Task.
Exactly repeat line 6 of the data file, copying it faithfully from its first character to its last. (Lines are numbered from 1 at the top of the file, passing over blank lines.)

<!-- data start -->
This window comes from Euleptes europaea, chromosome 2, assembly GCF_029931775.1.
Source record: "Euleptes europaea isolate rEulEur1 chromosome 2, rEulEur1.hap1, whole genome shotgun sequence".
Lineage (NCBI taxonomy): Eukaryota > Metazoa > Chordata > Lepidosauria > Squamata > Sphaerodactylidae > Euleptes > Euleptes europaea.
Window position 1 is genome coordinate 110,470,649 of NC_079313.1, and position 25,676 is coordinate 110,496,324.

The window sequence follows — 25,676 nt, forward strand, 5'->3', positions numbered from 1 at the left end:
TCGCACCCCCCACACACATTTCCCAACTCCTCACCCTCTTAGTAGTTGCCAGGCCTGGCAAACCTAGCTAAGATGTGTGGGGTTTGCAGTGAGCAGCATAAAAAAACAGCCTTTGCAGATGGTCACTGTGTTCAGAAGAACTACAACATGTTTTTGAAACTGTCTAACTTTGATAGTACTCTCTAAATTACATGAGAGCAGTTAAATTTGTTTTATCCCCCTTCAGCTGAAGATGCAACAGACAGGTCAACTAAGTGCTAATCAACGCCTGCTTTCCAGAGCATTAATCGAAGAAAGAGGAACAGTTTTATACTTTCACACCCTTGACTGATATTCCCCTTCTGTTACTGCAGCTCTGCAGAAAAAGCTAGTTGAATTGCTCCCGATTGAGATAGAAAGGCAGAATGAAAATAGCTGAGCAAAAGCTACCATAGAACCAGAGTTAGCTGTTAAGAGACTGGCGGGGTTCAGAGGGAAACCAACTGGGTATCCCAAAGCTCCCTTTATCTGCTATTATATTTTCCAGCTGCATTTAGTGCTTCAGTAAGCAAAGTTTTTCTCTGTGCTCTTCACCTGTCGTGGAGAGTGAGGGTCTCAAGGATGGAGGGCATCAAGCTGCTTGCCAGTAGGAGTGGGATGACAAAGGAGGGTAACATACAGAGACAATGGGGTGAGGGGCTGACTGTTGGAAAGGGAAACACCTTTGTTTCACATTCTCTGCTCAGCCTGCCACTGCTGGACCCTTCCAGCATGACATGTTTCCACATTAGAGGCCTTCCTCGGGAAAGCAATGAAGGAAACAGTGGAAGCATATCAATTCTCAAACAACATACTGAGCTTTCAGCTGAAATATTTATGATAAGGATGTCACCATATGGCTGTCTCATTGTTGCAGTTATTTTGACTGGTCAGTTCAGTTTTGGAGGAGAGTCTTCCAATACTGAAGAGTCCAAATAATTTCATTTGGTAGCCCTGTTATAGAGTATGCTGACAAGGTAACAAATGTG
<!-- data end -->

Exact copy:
TCGCACCCCCCACACACATTTCCCAACTCCTCACCCTCTTAGTAGTTGCCAGGCCTGGCAAACCTAGCTAAGATGTGTGGGGTTTGCAGTGAGCAGCATAAAAAAACAGCCTTTGCAGATGGTCACTGTGTTCAGAAGAACTACAACATGTTTTTGAAACTGTCTAACTTTGATAGTACTCTCTAAATTACATGAGAGCAGTTAAATTTGTTTTATCCCCCTTCAGCTGAAGATGCAACAGACAGGTCAACTAAGTGCTAATCAACGCCTGCTTTCCAGAGCATTAATCGAAGAAAGAGGAACAGTTTTATACTTTCACACCCTTGACTGATATTCCCCTTCTGTTACTGCAGCTCTGCAGAAAAAGCTAGTTGAATTGCTCCCGATTGAGATAGAAAGGCAGAATGAAAATAGCTGAGCAAAAGCTACCATAGAACCAGAGTTAGCTGTTAAGAGACTGGCGGGGTTCAGAGGGAAACCAACTGGGTATCCCAAAGCTCCCTTTATCTGCTATTATATTTTCCAGCTGCATTTAGTGCTTCAGTAAGCAAAGTTTTTCTCTGTGCTCTTCACCTGTCGTGGAGAGTGAGGGTCTCAAGGATGGAGGGCATCAAGCTGCTTGCCAGTAGGAGTGGGATGACAAAGGAGGGTAACATACAGAGACAATGGGGTGAGGGGCTGACTGTTGGAAAGGGAAACACCTTTGTTTCACATTCTCTGCTCAGCCTGCCACTGCTGGACCCTTCCAGCATGACATGTTTCCACATTAGAGGCCTTCCTCGGGAAAGCAATGAAGGAAACAGTGGAAGCATATCAATTCTCAAACAACATACTGAGCTTTCAGCTGAAATATTTATGATAAGGATGTCACCATATGGCTGTCTCATTGTTGCAGTTATTTTGACTGGTCAGTTCAGTTTTGGAGGAGAGTCTTCCAATACTGAAGAGTCCAAATAATTTCATTTGGTAGCCCTGTTATAGAGTATGCTGACAAGGTAACAAATGTG